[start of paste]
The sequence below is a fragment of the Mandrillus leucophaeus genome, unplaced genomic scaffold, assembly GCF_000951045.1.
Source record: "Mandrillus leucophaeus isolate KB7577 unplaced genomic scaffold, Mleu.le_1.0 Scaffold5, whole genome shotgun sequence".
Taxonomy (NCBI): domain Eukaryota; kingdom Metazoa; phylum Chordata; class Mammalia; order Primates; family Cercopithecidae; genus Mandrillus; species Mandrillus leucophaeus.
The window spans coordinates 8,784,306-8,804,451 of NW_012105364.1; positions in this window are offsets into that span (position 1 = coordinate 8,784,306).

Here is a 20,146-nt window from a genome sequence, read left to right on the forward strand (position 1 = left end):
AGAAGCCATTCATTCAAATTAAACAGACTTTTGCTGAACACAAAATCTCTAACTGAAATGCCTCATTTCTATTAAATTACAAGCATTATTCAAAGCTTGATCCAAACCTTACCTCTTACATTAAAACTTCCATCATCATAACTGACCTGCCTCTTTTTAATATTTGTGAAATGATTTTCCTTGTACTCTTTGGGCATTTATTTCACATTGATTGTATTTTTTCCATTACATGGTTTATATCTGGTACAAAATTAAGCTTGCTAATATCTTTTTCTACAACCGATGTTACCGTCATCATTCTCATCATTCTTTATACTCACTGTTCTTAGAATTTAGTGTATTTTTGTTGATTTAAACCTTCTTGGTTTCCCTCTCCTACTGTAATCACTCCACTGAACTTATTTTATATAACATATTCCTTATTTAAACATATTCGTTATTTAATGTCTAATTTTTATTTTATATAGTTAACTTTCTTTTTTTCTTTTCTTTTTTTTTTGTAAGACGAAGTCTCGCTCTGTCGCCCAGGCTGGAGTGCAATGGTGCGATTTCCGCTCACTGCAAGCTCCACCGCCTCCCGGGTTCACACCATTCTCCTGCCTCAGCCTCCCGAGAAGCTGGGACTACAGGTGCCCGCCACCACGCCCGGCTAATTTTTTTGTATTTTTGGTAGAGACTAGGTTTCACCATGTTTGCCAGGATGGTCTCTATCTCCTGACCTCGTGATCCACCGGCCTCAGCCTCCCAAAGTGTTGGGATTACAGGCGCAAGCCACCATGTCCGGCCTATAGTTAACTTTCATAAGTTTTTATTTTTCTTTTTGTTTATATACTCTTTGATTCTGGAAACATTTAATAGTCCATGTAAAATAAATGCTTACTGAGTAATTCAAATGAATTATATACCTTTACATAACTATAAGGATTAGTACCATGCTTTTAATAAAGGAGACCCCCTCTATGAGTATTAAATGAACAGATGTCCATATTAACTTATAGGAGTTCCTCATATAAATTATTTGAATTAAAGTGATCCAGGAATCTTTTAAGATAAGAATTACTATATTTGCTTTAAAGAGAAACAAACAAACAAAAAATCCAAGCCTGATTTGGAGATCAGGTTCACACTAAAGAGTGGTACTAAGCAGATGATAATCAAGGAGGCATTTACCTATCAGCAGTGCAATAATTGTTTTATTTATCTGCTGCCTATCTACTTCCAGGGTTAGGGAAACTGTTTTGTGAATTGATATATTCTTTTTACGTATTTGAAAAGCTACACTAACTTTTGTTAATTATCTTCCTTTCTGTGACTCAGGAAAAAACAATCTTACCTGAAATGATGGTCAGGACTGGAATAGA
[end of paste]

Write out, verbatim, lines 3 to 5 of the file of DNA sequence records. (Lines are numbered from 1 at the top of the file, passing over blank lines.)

Taxonomy (NCBI): domain Eukaryota; kingdom Metazoa; phylum Chordata; class Mammalia; order Primates; family Cercopithecidae; genus Mandrillus; species Mandrillus leucophaeus.
The window spans coordinates 8,784,306-8,804,451 of NW_012105364.1; positions in this window are offsets into that span (position 1 = coordinate 8,784,306).

Here is a 20,146-nt window from a genome sequence, read left to right on the forward strand (position 1 = left end):